If you're nervous about going alone, rent a PLB or a satellite phone.
Do be prepared for possible snow (small amounts) and below-freezing temperatures this time of year. I'm hoping that after Labor Day weekend (which promises to be the third cold, wet weekend in a row for the Northwest) we'll get some Indian summer–but there are no guarantees!
Are you familiar with nwhikers.net, a Seattle-based hikers' forum? I didn't find any recent reports on this section of the PCT, not surprising since the Rainy Pass to Suiattle Pass section is considered one of the less scenic sections compared to others in Washington, but there are several reports on the Spider Meadow-Lyman Lakes-Image Lake-Buck Creek Pass loop, which includes the south end of your planned hike. For the rest of your trip, check journals of PCT hikers on postholer.com or trailjournals.com. I suspect, though, that the majority of the northbound thru-hikers will be hitting that section this month (September). You'll undoubtedly meet some of them!Sep 1, 2010 at 1:16 pm #1642307
Jason ElsworthBPL Member
@jephotoLocale: New Zealand
Having a few doubts is not an indication that you should not go. In the same way that being completely confident is not any indication of you being competent to do so. I would suggest that more people get into trouble through mispalced confidence than through being cautious.Sep 3, 2010 at 1:00 pm #1642851
Piper S.BPL Member
@sbhikesLocale: Santa Barbara (Name: Diane)
I did the entire PCT solo. The PCT is a good trail. Wide and well-maintained even through the damaged section through the Glacier Peak area.Sep 3, 2010 at 3:00 pm #1642872
Nick GatelBPL Member
@ngatelLocale: Southern California
Sounds like you are risk-adverse or very careful. Stay on the trail and you will be fine.
I, on the other hand, prefer solo and hikes that avoid other people. However, I do leave a detailed itinerary with my wife.Sep 4, 2010 at 8:24 am #1642982
Ben 2 WorldBPL Member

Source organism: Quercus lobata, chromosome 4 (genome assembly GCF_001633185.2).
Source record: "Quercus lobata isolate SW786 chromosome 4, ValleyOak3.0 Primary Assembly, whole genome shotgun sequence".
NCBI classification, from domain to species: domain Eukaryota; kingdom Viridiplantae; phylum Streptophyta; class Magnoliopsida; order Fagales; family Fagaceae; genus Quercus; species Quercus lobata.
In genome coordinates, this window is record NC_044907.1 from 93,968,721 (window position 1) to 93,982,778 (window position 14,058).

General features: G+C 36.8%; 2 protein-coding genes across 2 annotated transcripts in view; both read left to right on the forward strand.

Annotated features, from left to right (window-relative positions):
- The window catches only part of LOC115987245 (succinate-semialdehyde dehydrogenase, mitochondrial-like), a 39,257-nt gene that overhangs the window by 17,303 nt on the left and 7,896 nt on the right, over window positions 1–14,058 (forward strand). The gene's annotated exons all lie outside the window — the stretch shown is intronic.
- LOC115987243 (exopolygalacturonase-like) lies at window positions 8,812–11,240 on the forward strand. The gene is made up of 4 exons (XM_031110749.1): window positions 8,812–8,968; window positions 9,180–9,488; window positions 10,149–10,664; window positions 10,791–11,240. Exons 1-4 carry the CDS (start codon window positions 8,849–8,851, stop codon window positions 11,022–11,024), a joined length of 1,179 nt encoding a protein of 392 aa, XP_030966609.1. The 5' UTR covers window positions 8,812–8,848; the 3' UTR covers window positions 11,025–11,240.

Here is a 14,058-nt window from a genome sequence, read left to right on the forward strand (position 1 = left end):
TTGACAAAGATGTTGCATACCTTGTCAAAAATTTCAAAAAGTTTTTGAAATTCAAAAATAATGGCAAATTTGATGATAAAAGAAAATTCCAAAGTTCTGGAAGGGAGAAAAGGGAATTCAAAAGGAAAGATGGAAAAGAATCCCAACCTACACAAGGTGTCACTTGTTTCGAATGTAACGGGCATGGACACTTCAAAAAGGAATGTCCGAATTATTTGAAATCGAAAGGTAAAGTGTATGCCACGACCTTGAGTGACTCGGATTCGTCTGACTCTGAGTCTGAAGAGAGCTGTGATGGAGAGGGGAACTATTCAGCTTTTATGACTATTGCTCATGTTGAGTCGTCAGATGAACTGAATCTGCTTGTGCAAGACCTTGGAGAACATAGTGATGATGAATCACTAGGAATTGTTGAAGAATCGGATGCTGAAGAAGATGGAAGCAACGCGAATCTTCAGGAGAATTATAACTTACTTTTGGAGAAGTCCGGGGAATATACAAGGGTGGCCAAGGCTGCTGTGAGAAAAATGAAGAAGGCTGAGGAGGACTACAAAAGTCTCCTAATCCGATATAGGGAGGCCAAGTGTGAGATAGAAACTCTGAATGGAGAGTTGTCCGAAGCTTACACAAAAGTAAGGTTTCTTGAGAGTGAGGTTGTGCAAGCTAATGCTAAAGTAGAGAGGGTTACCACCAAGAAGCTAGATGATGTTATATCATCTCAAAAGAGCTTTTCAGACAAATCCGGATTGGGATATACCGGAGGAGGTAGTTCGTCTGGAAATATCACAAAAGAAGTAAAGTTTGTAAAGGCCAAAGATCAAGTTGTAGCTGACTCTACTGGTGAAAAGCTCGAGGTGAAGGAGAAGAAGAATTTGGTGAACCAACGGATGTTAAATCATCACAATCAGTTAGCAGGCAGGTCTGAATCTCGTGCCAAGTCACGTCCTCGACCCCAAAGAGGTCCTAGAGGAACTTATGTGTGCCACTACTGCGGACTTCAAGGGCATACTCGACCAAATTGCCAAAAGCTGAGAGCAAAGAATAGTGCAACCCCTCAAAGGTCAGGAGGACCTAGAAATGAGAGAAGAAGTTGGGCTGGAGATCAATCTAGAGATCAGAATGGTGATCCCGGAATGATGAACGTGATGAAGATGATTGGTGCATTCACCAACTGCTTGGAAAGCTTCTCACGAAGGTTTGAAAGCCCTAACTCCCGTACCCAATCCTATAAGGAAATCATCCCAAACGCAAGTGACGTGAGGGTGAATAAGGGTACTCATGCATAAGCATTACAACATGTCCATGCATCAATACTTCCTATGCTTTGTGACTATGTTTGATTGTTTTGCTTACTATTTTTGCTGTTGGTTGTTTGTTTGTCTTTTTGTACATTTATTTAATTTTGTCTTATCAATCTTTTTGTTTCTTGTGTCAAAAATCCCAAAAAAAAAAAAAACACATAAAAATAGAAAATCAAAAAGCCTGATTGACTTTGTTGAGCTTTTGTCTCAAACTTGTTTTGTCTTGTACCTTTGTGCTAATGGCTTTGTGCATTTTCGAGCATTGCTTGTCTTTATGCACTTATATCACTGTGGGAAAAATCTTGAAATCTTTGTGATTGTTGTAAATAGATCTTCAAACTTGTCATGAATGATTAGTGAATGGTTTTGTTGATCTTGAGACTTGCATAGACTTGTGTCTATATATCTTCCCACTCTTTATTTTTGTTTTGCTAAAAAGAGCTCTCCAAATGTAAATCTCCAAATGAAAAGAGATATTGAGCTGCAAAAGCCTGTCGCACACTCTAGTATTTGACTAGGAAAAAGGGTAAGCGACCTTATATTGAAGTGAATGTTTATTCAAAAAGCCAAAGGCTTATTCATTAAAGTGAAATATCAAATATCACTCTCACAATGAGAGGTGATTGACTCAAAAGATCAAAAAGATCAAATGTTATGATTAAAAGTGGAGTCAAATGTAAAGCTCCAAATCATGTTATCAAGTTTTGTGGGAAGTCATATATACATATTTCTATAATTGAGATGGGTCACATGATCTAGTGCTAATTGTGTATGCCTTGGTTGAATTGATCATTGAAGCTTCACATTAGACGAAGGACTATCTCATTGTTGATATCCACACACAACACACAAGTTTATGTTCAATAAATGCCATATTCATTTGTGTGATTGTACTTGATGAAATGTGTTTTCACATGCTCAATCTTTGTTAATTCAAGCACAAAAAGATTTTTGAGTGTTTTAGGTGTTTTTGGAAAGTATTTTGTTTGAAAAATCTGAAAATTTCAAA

@ben2worldLocale: So Cal
"Joshua, what was the purpose behind your initial inquiry?
Either you had the confidence and ability to go do it, or else you didn't. Obviously you didn't have the confidence, so you were trying to get others to buy into that. Don't believe everything that you read on the Internet."
Maybe, maybe not. It's not always so clear cut. I have been a solo traveler for years, and sometimes I still get "doubts and butterflies" in me prior to a trip.
Joshua — unfortunately, there are some questions that only you can answer. Have you done solo trips before? Are you fairly experienced — in relation to the trail at hand? Maybe read up more about the particular stretch of the trail. If you know you can do it, then go for it. If you still have doubts (even though you have done similar or harder before) — then maybe it's just "pre stage" fright. OTOH, if objectively this is beyond anything you've done before, then don't do it solo the first time around…Sep 4, 2010 at 10:40 am #1642996
Mary DBPL Member
@hikinggrannyLocale: Gateway to Columbia River Gorge
Item #1: You're going to be on an extremely well-used trail; there will probably be several people per day coming along. There undoubtedly will be some northbound thru-hikers coming through. [Pun uninentional :-) ]
Item #2: You have to register with North Cascades National Park and get backcountry permits for each of your campsites in the park or the adjoining National Recreation Area, so they'll know exactly where you are for most of the trip (the only exception is towards the end when you're back on national forest land). Of course, you should still let a trusted friend or relative know your itinerary.
Item #3: Should things go awry, you have an extremely convenient bail-out point in the middle of the trip (Stehekin). It will even get you to exactly the same destination (the Lake Chelan ferry). For this reason alone, you have picked a good section for a solo trip.
EDIT: We are all assuming that you already have some backpacking experience. I just reread your original post and am now not 100% sure that this is the case. If it is true that you are inexperienced, I'd suggest a much shorter hike, not too far from the trailhead. Maybe set up a base camp a couple of miles from the trailhead (close enough that you can bail out if things go badly) and dayhike from there. LATER EDIT: You did mention in a later posts that you have hiked another section of the PCT, so perhaps this doesn't apply. But if you're really nervous about going solo, the base camp idea would be a good alternative. Just pick a spot where there are several good dayhike options.